laundering and other serious financial crimes gained significant traction
with the passing of Title III of the USA PATRIOT Act following the 9/11
terrorist attacks, financial institutions have desperately sought ways to
lower rising costs associated with hiring large compliance teams, bringing
on consultants, and paying for long hours of laborious work in order to keep
up with ever-changing financial regulations. This is for good reason,
considering that it is estimated that AML compliance spending totals
upwards of $30 billion collectively for American financial firms on an annual
basis. Compliance personnel operating under financial institutions whose
internal operations are not up to par with growing technological standards
can spend significant portions of their workdays manually verifying basic customer information and inputting Know-Your-Customer (KYC) information
by hand, essentially wasting a company’s time and funds via this outdated
and grossly inefficient process. The screening and comprehensive risk
mitigation process as a whole is largely overdrawn, though certain aspects
can be of significantly high-pressure, creating an environment that can lend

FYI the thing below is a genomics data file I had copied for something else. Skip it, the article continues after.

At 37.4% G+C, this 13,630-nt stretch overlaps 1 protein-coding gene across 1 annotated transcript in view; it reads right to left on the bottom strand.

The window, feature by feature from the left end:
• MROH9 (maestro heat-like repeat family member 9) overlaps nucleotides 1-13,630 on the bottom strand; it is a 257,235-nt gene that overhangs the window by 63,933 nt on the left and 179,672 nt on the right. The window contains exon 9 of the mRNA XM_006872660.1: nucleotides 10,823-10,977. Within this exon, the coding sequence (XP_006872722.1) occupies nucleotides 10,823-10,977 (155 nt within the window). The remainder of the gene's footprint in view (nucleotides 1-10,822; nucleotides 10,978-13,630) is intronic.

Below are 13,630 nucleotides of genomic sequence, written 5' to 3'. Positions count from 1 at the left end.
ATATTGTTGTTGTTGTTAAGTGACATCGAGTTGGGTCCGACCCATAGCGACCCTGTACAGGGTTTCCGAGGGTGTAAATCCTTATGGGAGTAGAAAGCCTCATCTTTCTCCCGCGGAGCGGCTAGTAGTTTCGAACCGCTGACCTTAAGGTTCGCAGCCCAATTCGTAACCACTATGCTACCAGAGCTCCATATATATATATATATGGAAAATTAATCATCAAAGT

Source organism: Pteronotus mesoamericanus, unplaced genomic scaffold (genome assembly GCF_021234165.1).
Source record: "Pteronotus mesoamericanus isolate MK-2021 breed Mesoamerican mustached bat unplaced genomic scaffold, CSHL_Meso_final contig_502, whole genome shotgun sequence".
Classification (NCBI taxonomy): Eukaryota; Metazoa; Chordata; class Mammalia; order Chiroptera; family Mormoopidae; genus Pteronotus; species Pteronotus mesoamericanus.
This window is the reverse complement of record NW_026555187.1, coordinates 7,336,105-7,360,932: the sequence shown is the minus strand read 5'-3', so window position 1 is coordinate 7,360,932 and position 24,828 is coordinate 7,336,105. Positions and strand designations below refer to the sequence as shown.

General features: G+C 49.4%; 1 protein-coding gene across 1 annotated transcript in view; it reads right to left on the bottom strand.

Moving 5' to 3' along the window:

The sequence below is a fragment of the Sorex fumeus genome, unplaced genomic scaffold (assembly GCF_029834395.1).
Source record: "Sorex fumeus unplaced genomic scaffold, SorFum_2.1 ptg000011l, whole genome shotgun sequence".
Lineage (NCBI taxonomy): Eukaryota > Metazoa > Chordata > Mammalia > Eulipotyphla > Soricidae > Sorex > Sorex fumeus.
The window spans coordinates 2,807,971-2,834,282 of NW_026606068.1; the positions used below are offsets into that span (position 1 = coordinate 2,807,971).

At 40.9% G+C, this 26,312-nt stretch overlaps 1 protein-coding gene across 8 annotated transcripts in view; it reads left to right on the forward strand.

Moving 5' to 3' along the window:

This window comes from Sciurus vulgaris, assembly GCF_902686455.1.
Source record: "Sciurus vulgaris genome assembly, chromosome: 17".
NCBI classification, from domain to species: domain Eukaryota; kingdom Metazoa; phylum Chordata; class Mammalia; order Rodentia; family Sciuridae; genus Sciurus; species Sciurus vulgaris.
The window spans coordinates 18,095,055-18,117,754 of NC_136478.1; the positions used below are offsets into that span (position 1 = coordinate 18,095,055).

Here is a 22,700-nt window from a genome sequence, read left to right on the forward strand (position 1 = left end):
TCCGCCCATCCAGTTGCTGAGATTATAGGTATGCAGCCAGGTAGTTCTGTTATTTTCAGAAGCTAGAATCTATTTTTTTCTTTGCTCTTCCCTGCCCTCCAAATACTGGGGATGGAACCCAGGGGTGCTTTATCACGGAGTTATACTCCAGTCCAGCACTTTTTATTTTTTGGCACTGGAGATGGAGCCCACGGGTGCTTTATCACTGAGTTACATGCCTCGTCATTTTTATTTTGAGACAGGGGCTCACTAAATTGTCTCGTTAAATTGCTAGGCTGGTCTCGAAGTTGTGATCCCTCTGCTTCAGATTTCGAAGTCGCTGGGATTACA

itself to error. Unfortunately for American and international financial
entities, even the slightest of slip-ups in this regard can lead to costly
monetary penalties and other notable repercussions that can impact the
bottom-line of banks small and large. Inclusive of regulatory penalties, total
AML compliance costs borne by banks amount to ~$18bn annually.2 This is
just one of the areas where blockchain can make a significant difference.
One of the world’s top financial staples, Goldman Sachs, was among
the first to explore the power of blockchain with respect to finance. In 2016,
the company predicted that this technology could spread well beyond solely
cryptocurrency and into mainstream finance. In a special report discussing
blockchain innovation, the firm noted the potential for this technology to
readily address a whole host of business problems – one of these being
overstaffing in the banking sector. The Goldman Sachs report revealed that